Cut fabric into strips, then look at the samples to get an idea of what kind of "braid" might work for the type of fabric (heavy, light, ravelly, rough, smooth) you've selected:

Here's the rough braid I made, on the garment in the first picture:

I realize that I've probably been making a version of "rough braid" for quite a while - almost anything that is not specifically made and purchased as "braid" could be called "rough braid." What I learned in this process, though, is that anything goes, and rough edges are actually desirable since they add texture and visual interest generally. Hmmm.... all that ravelly dupioni silk I have at home... could rip it into strips and braid it... hmmm...

Monday, 9 May 2016

York Mystery Plays Costume Adventure

I've just finished the first of my five weeks in York, where I am one of a team of volunteers making costumes for the 2016 version of the York Mystery Plays. They're (late-)medieval, originally staged by York's various guilds, now resurrected as a major tourist attraction every four years. This blog post focusses on the plays and the places, subsequent posts will introduce people and the actual costuming work.

The Mystery Plays (see: are a cycle of 48 episodes telling the Christian story from Creation through the Last Judgement. "God" is a character, as are devils and angels, and of course human beings and that most famous god/man, Jesus. As you can imagine, it's a huge cast. Typically Jesus is played by a professional actor, while all the others are volunteer amateurs from York itself. Many of the supporting roles - such as we costume makers - are volunteer as well.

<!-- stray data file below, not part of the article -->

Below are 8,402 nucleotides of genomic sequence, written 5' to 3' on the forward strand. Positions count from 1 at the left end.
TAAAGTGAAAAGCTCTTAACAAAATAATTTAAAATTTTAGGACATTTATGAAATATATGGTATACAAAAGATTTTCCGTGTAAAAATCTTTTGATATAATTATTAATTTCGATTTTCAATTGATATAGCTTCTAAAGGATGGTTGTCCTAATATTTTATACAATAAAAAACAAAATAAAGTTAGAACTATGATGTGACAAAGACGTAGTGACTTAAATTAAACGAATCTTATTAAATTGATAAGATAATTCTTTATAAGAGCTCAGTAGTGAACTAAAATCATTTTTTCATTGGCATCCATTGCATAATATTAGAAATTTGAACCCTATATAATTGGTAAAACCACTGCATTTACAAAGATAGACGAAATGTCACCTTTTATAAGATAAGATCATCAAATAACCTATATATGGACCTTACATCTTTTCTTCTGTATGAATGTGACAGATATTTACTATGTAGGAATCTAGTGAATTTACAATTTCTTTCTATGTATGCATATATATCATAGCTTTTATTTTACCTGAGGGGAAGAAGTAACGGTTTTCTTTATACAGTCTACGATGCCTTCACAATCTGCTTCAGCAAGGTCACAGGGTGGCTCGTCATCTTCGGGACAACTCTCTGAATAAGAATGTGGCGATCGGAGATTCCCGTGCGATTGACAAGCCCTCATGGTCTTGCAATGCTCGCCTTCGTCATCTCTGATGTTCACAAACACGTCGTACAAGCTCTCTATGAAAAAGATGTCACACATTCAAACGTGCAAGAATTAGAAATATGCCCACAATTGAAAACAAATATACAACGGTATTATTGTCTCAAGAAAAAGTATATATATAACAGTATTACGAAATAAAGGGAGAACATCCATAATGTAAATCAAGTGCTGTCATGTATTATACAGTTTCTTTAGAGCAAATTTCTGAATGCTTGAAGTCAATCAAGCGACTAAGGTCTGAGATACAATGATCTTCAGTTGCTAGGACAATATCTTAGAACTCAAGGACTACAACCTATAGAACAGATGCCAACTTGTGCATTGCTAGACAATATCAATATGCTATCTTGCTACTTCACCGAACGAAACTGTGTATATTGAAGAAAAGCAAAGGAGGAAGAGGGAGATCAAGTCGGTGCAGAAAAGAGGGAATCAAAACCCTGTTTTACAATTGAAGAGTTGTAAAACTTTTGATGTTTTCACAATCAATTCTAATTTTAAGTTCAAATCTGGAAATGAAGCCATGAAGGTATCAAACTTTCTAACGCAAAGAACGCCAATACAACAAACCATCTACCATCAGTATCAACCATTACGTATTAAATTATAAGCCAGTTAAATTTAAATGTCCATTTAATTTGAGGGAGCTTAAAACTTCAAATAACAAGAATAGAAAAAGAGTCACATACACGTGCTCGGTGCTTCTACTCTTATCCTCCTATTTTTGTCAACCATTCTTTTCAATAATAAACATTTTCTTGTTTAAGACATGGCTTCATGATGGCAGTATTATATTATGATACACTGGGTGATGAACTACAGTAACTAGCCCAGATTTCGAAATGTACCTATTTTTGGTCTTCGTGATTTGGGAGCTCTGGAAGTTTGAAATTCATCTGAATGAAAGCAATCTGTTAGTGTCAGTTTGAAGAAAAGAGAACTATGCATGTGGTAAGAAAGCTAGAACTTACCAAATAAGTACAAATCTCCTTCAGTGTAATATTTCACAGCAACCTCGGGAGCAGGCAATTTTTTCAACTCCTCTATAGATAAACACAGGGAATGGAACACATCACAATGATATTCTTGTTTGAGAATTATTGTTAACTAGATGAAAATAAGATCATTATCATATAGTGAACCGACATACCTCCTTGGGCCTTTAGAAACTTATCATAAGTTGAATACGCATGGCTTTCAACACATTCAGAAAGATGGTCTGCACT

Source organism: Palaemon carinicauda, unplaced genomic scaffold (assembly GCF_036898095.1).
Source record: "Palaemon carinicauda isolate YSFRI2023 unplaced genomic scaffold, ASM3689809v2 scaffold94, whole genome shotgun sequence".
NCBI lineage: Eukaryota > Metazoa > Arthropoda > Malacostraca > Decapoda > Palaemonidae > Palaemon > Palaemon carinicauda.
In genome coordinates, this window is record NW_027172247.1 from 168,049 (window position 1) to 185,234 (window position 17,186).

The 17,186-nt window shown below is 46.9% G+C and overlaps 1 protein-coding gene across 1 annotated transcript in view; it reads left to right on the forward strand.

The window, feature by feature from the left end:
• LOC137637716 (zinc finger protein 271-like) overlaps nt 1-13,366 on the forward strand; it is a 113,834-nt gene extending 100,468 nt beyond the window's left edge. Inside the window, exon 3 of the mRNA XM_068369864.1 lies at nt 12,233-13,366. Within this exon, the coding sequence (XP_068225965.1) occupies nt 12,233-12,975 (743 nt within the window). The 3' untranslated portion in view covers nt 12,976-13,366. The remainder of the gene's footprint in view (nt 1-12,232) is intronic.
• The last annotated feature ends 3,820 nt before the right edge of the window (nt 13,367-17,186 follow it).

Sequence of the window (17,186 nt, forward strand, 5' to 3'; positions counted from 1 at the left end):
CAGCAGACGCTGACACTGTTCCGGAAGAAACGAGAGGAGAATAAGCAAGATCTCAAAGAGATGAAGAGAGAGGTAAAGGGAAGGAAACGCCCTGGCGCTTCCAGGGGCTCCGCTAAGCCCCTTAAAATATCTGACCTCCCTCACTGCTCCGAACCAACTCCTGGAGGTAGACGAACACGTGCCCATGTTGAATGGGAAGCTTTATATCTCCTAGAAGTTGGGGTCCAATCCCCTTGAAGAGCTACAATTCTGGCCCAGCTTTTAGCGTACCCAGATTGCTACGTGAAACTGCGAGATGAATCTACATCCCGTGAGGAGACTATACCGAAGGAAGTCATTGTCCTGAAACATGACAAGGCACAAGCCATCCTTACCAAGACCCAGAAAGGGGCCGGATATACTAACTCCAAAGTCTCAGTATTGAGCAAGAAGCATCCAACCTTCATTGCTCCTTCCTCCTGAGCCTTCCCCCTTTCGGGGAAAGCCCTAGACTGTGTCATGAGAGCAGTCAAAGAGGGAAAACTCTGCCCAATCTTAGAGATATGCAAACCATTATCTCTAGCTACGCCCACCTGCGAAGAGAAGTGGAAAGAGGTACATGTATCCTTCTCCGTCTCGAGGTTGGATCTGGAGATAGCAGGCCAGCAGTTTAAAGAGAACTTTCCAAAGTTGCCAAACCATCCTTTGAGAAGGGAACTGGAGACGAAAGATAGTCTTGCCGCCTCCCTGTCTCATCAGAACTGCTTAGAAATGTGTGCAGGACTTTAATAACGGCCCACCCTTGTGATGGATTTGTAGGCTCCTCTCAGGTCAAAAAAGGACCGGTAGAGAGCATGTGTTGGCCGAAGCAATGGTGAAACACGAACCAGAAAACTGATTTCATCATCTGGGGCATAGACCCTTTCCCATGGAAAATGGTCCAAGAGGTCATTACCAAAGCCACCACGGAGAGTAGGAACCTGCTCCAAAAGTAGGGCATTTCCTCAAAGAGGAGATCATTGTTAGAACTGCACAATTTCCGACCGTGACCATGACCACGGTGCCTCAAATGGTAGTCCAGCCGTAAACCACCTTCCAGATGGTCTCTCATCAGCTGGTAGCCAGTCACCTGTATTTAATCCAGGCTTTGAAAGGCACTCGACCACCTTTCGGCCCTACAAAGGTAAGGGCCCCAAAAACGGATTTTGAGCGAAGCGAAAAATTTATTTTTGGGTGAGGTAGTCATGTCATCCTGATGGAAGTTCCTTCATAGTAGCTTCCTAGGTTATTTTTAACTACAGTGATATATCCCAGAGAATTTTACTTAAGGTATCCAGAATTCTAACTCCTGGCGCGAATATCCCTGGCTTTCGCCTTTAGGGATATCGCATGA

In the past the plays have been staged in various venues around the city, including outdoors. This year, though, they will be performed in The Minster, a most impressive facility for such a production:

The building where we're working on costumes is right next door, a fifteenth-century structure originally built as a college for clerics who needed some remediation (according to gossip):

My way in goes through that central door with its heavy cast iron latch, through a corridor and another door, then up this grand creaking staircase:

Which staircase looks all the better for having yards of fabric draped over the railing...

One of the grand halls on the second floor is filled with racks and racks of costumes:

There are a few sets of angel wings lying around (chicken feathers, is my guess) - maybe for Gabriel?:

And this is our sewing room - two sergers, six Janomes, a "haberdashery" (gotta love that word) cupboard. The ironing station is around the corner, a large cutting table in another room. That's Fran in the middle, she directs what we do on a daily basis.

Saturday, 19 March 2016

Making Madeleine Vionnet

Friday I got in the mail my very own copy of Betty Kirke's fabulous book on Madeleine Vionnet. Delight - better than ice cream! (or whatever your treat of choice...).

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The 30 patterns in the book are mystifying, to say the least. Yes, there are lines labelled "D" and "F", and instructions to "join D to F", but there is no scale, there are no measurements. The best a person can do is measure the actual little drawings and scale up - which, as I know from other pattern scaling during the course, can lead to disastrous magnifications.

So I turned to Dr Google, and indeed, there are great discussions of how to recreate Vionnet there. One of them is a most informative blog post comparing Kirke's Vionnet, and the Japanese book based on it, in Fashion-Incubator hosted and edited by Kathleen Fasanella. Even if you don't read Japanese, this is apparently THE book to get if you want to actually make a Vionnet, since the patterns have been tested and retested by a research team, and recreated. Bonanza!!

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For a sample discussion on recreating one of the patterns, see Recreating Pattern 14. This sewist, too, used both Bunka (the Japanese book) and Kirke's. I guess I'll be ordering one more book!